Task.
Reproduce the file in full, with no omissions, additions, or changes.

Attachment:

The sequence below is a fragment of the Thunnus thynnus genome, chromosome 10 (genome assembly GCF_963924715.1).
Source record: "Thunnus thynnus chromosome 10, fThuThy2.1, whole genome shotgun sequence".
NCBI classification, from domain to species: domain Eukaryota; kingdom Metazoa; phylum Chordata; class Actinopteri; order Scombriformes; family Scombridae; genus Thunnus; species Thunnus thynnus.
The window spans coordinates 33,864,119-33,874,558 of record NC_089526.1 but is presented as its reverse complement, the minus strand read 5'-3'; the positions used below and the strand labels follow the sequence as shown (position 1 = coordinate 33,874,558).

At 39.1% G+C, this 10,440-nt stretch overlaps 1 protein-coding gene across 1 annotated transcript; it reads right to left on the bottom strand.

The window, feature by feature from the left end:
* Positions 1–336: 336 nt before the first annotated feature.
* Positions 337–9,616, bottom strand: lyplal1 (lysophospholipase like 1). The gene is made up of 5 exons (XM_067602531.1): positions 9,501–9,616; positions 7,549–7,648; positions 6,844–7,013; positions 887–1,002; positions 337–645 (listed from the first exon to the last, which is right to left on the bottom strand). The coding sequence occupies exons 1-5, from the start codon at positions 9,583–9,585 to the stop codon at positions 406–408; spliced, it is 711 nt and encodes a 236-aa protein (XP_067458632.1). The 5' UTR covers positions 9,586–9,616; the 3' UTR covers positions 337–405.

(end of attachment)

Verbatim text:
The sequence below is a fragment of the Thunnus thynnus genome, chromosome 10 (genome assembly GCF_963924715.1).
Source record: "Thunnus thynnus chromosome 10, fThuThy2.1, whole genome shotgun sequence".
NCBI classification, from domain to species: domain Eukaryota; kingdom Metazoa; phylum Chordata; class Actinopteri; order Scombriformes; family Scombridae; genus Thunnus; species Thunnus thynnus.
The window spans coordinates 33,864,119-33,874,558 of record NC_089526.1 but is presented as its reverse complement, the minus strand read 5'-3'; the positions used below and the strand labels follow the sequence as shown (position 1 = coordinate 33,874,558).

At 39.1% G+C, this 10,440-nt stretch overlaps 1 protein-coding gene across 1 annotated transcript; it reads right to left on the bottom strand.

The window, feature by feature from the left end:
* Positions 1–336: 336 nt before the first annotated feature.
* Positions 337–9,616, bottom strand: lyplal1 (lysophospholipase like 1). The gene is made up of 5 exons (XM_067602531.1): positions 9,501–9,616; positions 7,549–7,648; positions 6,844–7,013; positions 887–1,002; positions 337–645 (listed from the first exon to the last, which is right to left on the bottom strand). The coding sequence occupies exons 1-5, from the start codon at positions 9,583–9,585 to the stop codon at positions 406–408; spliced, it is 711 nt and encodes a 236-aa protein (XP_067458632.1). The 5' UTR covers positions 9,586–9,616; the 3' UTR covers positions 337–405.